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Apr 11, 2011

Strictly a Matter of Weight and Money

There are all sorts of generalizations about what men and women are really interested in when it comes to dating. Phrases like "men only care about how a woman looks" or "women only care about money." Ridiculous or not, they all have a common theme -they come from experiences of people, and hold at least small kernels of truth. That kernel, I believe, stems from fear (and overreaction to that fear).

For example, physical attraction is important to men. No amount of trying to teach men otherwise or degrading how we experience attraction is going to change that physicality is important to us. Not that it should be (or is) the only (or highest priority) thing men care about in a woman or marriage, but such a conclusion may be implied by people who have experiences with men where they put too much emphasis on physicality (and seem to ignore everything else) or people who overreact to that basic part of men.

But why, oh why, does a man need to know the dress size of a prospective woman's mother!?

My answer is not that he needs to know, but that he is concerned and afraid. So much that sometimes we each ask ridiculous things in trying to calm our own fears. In this case, it is a fear of the prospective woman gaining significant weight after marriage, or not working on it after having children (and thereby becoming unattractive to him). I think men need to realize that women do gain weight when they are building a child (with God's help, of course) inside their bodies. But their concern, I like to believe, has to do with still being (physically) attracted to her.

Is it legitimate to fear that? Well, if a man is no longer attracted to his wife, that can cause significant marital distress. However, being that I'm not a stickler for numbers and don't think that attraction (even physical attraction) is strictly a matter of pounds and dress sizes, I see the method of trying to handle that concern as absolutely destructive (regardless of whether or not there are statistical analyses that correlate a mother's dress size to her daughter's future weight -and which I have not seen).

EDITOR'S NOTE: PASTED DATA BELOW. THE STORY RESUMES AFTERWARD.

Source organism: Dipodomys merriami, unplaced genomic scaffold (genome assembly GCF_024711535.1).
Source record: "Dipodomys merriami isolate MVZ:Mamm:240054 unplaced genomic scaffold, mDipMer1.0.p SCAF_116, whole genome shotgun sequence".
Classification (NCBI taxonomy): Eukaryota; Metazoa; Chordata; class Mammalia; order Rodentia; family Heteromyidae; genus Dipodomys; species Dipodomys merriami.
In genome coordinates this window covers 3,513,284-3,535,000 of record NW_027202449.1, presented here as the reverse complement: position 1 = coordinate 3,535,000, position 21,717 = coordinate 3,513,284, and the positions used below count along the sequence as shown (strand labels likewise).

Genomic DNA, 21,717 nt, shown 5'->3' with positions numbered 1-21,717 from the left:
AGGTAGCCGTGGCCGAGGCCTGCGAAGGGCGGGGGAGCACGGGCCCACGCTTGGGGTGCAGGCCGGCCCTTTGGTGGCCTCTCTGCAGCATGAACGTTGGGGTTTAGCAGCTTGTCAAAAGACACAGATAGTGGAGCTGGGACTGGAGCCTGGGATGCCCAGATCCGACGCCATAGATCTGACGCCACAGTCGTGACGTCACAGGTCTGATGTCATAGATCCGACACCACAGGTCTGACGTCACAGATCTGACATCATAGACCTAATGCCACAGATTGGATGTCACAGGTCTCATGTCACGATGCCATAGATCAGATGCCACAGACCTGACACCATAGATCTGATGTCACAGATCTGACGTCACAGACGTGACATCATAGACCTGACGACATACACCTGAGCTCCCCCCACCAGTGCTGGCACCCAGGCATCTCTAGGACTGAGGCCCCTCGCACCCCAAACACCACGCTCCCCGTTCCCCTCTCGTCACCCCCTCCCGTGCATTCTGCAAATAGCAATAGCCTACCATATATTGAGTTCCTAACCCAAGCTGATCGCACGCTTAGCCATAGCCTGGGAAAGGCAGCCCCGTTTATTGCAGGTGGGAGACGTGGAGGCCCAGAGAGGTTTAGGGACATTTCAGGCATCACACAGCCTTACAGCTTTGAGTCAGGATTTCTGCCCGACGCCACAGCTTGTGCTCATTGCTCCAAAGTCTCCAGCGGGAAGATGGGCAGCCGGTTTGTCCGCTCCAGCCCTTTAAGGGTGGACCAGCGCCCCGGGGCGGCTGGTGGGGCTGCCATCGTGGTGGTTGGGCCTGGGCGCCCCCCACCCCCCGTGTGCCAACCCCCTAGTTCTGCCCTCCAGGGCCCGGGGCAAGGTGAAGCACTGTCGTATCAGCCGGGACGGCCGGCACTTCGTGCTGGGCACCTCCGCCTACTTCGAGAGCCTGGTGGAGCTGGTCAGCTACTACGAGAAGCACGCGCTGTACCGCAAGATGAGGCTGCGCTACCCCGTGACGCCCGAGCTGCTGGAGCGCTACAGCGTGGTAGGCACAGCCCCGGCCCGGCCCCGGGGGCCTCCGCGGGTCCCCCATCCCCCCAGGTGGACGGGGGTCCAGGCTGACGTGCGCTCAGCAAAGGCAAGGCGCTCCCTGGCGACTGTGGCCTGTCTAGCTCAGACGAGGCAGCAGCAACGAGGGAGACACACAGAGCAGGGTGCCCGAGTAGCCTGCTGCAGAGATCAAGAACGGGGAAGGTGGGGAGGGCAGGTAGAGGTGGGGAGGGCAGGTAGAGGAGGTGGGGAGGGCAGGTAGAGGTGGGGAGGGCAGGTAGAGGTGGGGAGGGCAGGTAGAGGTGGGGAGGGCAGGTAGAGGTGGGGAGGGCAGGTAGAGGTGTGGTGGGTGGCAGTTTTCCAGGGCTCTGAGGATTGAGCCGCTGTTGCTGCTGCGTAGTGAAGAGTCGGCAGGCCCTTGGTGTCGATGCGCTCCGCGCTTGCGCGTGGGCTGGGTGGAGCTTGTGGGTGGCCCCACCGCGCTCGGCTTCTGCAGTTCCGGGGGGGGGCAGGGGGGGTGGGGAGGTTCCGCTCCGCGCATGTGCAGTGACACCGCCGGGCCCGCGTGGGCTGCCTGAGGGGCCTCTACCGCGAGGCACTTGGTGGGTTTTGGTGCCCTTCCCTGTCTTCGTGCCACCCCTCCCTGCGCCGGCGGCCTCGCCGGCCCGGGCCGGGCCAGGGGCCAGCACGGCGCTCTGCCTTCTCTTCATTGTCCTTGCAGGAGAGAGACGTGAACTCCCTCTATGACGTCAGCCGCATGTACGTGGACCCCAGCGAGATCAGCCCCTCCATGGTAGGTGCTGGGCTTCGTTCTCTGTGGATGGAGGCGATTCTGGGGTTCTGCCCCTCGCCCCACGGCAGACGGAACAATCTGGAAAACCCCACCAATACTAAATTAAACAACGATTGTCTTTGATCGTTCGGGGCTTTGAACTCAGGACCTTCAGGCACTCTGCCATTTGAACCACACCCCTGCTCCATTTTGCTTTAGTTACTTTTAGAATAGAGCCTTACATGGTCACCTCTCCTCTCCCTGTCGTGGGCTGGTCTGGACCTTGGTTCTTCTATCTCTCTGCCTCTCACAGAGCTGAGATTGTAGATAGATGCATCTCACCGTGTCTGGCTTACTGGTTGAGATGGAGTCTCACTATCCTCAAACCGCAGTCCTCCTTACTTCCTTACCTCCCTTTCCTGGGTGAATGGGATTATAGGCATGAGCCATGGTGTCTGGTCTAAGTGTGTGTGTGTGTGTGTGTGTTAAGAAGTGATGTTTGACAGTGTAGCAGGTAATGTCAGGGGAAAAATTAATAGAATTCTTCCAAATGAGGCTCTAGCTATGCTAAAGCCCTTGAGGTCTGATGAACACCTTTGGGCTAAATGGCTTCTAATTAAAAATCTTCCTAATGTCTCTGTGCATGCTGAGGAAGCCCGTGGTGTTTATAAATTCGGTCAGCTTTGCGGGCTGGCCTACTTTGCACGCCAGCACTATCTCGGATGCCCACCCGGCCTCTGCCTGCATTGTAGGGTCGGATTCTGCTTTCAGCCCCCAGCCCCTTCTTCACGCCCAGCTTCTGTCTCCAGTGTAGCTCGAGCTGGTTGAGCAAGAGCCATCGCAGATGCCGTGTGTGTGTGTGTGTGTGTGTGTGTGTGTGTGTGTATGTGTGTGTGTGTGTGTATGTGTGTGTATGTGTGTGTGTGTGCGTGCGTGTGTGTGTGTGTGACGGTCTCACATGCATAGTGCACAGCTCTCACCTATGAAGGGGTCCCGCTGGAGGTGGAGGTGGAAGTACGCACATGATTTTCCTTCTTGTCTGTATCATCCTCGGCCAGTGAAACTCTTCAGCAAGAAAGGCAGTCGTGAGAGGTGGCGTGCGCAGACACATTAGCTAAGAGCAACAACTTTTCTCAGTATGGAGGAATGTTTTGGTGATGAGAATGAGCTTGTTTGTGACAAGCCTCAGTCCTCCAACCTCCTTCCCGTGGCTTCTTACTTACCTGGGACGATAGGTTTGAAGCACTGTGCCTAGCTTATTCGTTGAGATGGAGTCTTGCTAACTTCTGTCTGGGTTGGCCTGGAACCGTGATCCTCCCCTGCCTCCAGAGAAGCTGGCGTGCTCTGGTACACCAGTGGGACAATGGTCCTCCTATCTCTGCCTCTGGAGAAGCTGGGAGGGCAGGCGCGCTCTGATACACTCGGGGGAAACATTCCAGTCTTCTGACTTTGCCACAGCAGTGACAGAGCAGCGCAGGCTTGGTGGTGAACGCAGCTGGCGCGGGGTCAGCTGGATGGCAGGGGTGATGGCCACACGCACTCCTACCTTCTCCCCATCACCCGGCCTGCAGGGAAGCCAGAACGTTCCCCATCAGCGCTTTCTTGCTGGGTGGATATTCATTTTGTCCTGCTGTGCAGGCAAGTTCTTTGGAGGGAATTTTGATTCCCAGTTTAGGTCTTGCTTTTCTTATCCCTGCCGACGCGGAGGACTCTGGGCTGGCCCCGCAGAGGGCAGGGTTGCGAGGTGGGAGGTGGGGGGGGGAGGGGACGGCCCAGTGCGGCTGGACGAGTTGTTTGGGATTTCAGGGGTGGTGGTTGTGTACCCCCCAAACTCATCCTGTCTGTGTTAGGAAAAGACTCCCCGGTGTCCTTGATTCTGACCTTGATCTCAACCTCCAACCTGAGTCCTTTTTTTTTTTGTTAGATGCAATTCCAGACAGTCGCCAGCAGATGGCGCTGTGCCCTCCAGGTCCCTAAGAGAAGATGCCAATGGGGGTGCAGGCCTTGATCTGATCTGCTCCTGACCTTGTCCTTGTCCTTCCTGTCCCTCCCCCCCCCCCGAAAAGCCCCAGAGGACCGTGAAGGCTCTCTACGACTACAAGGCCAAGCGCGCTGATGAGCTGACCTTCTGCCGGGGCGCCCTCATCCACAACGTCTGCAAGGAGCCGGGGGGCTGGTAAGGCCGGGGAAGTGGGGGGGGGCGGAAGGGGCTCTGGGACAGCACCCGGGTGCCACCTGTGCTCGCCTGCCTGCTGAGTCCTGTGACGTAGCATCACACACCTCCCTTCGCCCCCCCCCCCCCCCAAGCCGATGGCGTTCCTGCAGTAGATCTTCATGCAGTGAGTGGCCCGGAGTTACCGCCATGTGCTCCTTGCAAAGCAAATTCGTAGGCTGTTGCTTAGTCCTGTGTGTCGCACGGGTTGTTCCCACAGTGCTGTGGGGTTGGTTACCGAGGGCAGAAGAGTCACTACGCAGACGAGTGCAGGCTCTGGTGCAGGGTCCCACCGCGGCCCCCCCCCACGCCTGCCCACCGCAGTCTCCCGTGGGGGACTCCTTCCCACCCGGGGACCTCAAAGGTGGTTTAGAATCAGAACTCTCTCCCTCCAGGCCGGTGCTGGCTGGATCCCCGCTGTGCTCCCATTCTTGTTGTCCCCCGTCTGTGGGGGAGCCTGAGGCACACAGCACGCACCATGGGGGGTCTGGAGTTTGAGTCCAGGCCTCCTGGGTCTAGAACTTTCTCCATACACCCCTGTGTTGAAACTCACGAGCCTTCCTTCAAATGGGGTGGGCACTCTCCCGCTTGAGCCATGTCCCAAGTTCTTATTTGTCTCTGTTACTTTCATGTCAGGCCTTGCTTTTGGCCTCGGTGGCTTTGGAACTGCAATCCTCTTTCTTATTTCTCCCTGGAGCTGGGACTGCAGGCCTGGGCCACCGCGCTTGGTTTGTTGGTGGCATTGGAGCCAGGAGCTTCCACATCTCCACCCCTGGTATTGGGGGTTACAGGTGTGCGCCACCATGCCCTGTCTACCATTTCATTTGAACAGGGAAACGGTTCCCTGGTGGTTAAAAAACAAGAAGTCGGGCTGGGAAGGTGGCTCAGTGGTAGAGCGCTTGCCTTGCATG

That whole issue (and what a mess they make of it!) becomes moot when a man and wife can be honest with each other. When a man can convey his concern without pointing fingers or blaming, and when two people are willing to work on themselves to better their relationship with each other.

The example of "women chasing after money," similarly has to do with a concern for security. I believe that women are not materialistic (though there are a tiny minority of cases the same way some men are far too fixated on pounds and dress sizes). In a world where money is the way we ensure our needs are met and our future is secure, it makes sense to have concern for lacking in that department. Not that it actually brings happiness on it's own.

I acknowledge that I have some of my own ridiculous and irrational fears when it comes to relationships and marriage. I hope to work on them, so that the legitimate underlying concerns may be addressed without becoming inflexible or ridiculous expectations or demands.

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